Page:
Born 1854; son of Rev. J. Cork, late Rector of St. Anne's, Jamaica; married 1881, Mary Druce, daughter of A. Weedburn Heron; two daughters.
Education: privately. Clerk, Immigration Department, Jamaica, 1875; Inspector of Immigrants, 1877; Protector of Immigrants, Grenada, 1881; Jamaica, 1884; Commissioner under Kingston Improvement Laws, 1894; member of Legislative Council, 1896; Assistant Colonial Secretary, 1897; Colonial Secretary, British Honduras, 1901-1905, and Acting Governor, 1903-1904 and 1905; Administrator of St. Lucia, 1905-1908; Acting Governor, Windward Islands, 1905 and 1908; Colonial Secretary, Jamaica, 1909-1914; Acting Governor, 1909-1911, 1912, 1913; retired 1914.
Address: Barbican, Liguanea P.O., Jamaica.
Died April 1936.
(1790-1851), Major-General, Colonel 50th foot, eldest son of Dudley Hill, a gentleman of Welsh descent, by his wife, the daughter of Colonel John Clarges, was born in co. Carlow, Ireland, in 1790. He was appointed ensign in the 82nd foot, 6 September 1804, and exchanged the year after to the 95th rifles (now rifle brigade).
As Lieutenant he accompanied his battalion to South America in 1806, volunteered for the forlorn hope at Monte Video, and commanded the scaling party that captured the north gate of the city in February 1807. He was wounded and taken prisoner in the subsequent attempt on Buenos Ayres in June. He accompanied his battalion to Portugal in 1808, was present at Roleia, was wounded in the affair at Benevente, and present at Corunna. Returning to Portugal in 1809, he was present at the battle of Talavera, the operations on the Coa, &c.
In July 1810 he was promoted to a company in the Royal West India rangers, but remained attached to the 95th until appointed to the Portuguese army. He commanded a wing of the Lusitanian legion at Busaco, September 1810, and a half battalion with some British light companies at Fuentes d'Onoro, May 1811.
He commanded the 8th Portuguese cacadores at the storming of Badajoz, April 1812, at the battle of Salamanca in July, an din the Burgos retreat, where his battalion lost half its numbers at the passage of the Carrion, and where he was himself wounded and taken prisoner. He again commanded his battalion at Victoria, and at the storming of St. Sebastian, September 1813, he headed the attack of the 5th division, and received two wounds.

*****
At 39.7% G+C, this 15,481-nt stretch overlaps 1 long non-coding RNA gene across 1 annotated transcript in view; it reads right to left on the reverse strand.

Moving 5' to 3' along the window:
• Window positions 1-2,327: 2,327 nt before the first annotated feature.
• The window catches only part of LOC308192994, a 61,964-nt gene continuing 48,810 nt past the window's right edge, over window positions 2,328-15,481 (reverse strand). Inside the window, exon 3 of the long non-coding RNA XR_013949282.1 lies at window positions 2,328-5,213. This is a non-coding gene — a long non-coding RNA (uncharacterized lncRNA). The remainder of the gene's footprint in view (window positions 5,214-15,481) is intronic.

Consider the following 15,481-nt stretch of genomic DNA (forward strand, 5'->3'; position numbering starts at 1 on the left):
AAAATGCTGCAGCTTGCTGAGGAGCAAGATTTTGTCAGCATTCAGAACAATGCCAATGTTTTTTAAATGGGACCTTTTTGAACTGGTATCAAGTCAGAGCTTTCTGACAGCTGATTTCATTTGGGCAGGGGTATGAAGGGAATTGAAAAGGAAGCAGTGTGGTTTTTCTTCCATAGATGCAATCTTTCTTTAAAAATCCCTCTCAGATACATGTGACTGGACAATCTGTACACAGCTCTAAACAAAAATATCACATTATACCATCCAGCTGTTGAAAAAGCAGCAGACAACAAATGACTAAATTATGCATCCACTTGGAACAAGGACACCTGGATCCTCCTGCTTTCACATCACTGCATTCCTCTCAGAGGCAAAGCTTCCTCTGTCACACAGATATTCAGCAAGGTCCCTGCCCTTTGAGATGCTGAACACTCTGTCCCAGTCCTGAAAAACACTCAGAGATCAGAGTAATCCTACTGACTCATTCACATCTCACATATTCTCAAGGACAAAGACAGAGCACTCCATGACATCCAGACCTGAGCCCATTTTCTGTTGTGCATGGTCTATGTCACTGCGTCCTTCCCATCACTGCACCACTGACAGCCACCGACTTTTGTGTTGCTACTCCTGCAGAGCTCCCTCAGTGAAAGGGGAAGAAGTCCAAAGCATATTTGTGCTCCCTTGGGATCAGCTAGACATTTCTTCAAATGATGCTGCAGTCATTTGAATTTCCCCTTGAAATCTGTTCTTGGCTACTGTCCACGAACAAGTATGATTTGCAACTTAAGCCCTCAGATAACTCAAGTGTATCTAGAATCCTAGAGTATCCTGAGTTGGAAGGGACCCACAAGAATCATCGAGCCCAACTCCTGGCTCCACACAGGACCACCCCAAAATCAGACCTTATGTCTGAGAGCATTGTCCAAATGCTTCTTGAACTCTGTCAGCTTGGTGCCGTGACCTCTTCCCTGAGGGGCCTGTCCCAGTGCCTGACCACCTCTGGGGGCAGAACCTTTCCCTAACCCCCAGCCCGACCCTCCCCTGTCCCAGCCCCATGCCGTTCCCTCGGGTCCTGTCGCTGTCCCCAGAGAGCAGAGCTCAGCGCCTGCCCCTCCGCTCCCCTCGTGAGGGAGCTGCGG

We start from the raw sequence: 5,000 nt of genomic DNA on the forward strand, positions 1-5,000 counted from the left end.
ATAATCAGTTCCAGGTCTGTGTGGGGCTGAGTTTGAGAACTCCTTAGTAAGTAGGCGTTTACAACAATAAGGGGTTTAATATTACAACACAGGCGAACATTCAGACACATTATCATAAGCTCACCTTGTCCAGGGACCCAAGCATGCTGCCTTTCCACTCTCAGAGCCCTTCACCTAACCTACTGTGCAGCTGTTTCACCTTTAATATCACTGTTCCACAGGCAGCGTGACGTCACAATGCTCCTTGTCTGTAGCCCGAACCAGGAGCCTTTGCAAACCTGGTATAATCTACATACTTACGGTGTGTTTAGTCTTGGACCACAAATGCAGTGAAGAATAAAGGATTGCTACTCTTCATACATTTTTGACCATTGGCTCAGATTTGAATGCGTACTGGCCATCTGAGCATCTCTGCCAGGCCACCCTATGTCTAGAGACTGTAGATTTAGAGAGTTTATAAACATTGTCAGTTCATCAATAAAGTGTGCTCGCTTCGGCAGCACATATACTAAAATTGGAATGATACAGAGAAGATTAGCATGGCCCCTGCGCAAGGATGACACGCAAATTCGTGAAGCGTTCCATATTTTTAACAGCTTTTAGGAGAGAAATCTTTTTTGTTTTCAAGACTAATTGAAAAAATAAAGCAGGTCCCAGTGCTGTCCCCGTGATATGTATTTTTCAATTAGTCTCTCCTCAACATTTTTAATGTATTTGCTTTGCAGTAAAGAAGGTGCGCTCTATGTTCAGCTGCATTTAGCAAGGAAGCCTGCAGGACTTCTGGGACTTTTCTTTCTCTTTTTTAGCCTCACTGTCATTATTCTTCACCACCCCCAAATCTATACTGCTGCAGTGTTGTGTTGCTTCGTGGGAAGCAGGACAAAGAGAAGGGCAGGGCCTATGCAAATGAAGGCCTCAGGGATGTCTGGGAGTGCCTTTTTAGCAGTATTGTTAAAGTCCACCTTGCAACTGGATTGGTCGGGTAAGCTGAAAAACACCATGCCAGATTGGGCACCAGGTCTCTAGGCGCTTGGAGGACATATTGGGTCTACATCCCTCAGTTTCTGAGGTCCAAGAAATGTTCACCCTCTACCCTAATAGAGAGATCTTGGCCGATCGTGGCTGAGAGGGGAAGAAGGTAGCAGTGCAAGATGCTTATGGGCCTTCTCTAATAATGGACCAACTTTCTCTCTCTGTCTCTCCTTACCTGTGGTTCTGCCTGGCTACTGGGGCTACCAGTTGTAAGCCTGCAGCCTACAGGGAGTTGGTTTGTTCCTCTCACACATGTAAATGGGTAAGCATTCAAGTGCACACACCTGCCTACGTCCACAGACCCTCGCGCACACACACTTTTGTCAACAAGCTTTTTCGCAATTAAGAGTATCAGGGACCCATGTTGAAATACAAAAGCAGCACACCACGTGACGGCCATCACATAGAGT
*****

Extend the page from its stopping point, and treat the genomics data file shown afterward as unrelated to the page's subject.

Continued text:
He was also present with it at the repulse of the sortie at Bayonne in 1814. In these campaigns he was seven times wounded. At the peace he returned with the Portuguese army to Portugal, and severed there for some years.
In 1820 he was holding a divisional command in the Portuguese service (Philippart). He was made major in the new 95th (Derbyshire) foot in December 1823, from which he exchanged to half-pay in January 1826. In 1834 he was appointed Lieutenant Governor of the island of St. Lucia, and took out with him the Act of Emancipation of the slaves. He returned home on the occasion of his second marriage in 1838; became Major General in 1841, and, after serving on the staff in Ireland, was appointed to a divisional command in Bengal in 1848, which he held at the time of his death.
FHill was made C.B. in 1814, knighted in 1816, and made K.C.B. in 1848. He had the Portuguese orders of the Tower and Sword, and St. Bento d'Avis, the latter conferred in 1839, and also four Portuguese medals. He was presented with a sword and two valuable pieces of plate by his native county. He was appointed to the colonelcy of the 50th foot in 1849. He died at Umballa, Bengal, on 21 February 1851.